Five Things You Should Know About Java

...but were afraid to ask!

Written by: Larry Coffey

Who is this written for?

Everyone. Well, anyone who was curious enough to look here, anyway.

Perhaps you've heard the Java buzzword bandied about by technogeeks and cyberheads at the local café and Wi-Fi hotspot. You've figured out that they aren't talking about the overpriced brown sludge the over-caffeinated teenager is serving behind the counter. Your curiousity is piqued, so you searched online and wandered onto this site.

Well then, let me not delay you any further and hope that I can at least partially satiate your thirst for knowledge. And all at a price much less than that brewed aromatic bean...

Table of Contents

What Is Java?

Coding Nightmare


Java is a computer programming language. It is a modern, secure, general purpose language. It is designed such that a program written in Java can run unmodified on many different computer architectures, including Windows, Macintosh, and Linux. That portability is one of its strengths, and makes it ideal for web-based applications.

What Java is not, is something that goes by the unfortunate name of JavaScript – which is a completely different language. Originally named LiveScript, it was renamed to JavaScript by some marketing genius at Netscape who apparently wanted to purposely confuse the market. Let me emphatically clarify it here: JavaScript is completely unrelated to Java.

A computer program is very much like a detailed recipe, containing explicit step-by-step instructions that tells the computer exactly what to do. A computer language defines the rules ("syntax") on how that recipe is written. A programmer has many types of languages to choose from when creating a program, all with their own strengths and disadvantages. For more on this subject, visit Computer Programming.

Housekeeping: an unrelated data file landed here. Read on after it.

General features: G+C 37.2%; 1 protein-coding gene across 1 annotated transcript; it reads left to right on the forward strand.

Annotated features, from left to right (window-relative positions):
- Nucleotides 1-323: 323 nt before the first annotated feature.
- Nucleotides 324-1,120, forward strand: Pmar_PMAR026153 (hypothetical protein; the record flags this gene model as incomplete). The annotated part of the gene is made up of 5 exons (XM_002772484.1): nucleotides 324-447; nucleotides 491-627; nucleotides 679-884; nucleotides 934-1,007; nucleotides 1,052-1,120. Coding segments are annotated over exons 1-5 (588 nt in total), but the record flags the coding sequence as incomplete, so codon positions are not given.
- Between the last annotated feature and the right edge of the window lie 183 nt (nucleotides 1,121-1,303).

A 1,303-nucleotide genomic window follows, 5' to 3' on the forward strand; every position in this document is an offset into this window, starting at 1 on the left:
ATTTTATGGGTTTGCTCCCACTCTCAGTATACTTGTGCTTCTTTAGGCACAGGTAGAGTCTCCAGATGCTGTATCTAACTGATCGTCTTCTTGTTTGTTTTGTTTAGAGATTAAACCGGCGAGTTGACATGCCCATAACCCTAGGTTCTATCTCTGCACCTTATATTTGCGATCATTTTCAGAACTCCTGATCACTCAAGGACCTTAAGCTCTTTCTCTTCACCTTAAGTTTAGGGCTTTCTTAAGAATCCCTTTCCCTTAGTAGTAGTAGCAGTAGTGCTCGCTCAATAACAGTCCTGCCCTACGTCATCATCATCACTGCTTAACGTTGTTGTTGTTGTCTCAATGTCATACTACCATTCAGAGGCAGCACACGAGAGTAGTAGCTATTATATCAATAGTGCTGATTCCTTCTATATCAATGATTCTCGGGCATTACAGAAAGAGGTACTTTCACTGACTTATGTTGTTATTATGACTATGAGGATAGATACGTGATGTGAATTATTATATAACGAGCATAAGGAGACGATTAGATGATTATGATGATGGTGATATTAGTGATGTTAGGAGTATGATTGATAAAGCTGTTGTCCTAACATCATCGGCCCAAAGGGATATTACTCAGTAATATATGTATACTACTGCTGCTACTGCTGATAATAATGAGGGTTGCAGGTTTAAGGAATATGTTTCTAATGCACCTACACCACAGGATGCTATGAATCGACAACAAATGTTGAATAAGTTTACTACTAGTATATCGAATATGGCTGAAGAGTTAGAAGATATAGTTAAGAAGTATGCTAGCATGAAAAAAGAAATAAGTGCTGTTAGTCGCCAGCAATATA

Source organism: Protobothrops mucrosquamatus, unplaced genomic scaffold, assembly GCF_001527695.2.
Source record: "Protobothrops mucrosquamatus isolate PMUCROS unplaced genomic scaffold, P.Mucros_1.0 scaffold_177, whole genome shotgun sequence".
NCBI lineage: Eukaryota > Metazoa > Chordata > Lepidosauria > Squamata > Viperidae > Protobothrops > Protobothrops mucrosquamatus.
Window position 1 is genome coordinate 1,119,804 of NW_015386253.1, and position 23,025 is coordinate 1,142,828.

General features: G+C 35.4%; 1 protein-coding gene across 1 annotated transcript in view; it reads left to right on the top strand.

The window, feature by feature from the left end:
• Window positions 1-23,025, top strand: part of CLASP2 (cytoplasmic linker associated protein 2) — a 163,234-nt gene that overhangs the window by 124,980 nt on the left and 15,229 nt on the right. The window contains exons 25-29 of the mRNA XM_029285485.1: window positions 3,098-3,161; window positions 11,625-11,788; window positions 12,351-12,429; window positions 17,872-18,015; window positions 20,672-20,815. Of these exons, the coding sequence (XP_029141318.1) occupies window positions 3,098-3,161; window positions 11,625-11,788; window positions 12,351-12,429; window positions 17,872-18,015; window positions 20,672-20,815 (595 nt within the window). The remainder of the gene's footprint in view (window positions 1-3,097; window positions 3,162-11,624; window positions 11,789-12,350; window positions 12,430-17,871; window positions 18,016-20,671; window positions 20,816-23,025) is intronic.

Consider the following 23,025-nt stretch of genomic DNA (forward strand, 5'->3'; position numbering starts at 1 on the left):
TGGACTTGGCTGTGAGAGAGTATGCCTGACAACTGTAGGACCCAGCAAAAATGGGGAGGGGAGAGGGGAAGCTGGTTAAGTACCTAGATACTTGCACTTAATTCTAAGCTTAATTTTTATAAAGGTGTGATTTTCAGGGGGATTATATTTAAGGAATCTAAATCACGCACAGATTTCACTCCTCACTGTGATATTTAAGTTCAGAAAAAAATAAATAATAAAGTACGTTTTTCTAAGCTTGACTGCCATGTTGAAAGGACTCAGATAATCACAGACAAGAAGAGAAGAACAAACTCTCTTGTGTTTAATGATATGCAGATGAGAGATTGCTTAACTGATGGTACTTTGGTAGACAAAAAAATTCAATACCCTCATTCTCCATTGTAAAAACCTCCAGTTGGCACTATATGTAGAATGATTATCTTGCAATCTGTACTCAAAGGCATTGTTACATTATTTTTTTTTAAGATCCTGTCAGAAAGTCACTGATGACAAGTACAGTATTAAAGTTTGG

So, if a program written in Java can run on almost any computer, then why aren't all programs written in Java? Simply put: because portability comes at a price, the most major of which is performance.

Most computer programs are translated from their "recipe language" down to a native language that the computer understands, something very close to ones and zeros, called machine language. This allows the program to take advantage of the extraordinary efforts that hardware engineers put into tweaking every last cycle out of their processors. Java does not do this.

Being portable, Java can't take full advantage of the local processor power or operating system enhancements, instead relying on an intermediate step that must be translated on-the-fly. This intermediate step is called bytecode; it's what a Java program is translated into instead of machine language. For a Java program to run on a computer, that computer must have a Java Runtime Environment installed to interpret a Java program's bytecode.

What Is A Java Runtime Environment?

Java Ticket


The Java Runtime Environment, also called the JRE, is installed on your computer to allow Java programs to run. It provides the software that interprets the Java bytecode to run properly on your computer.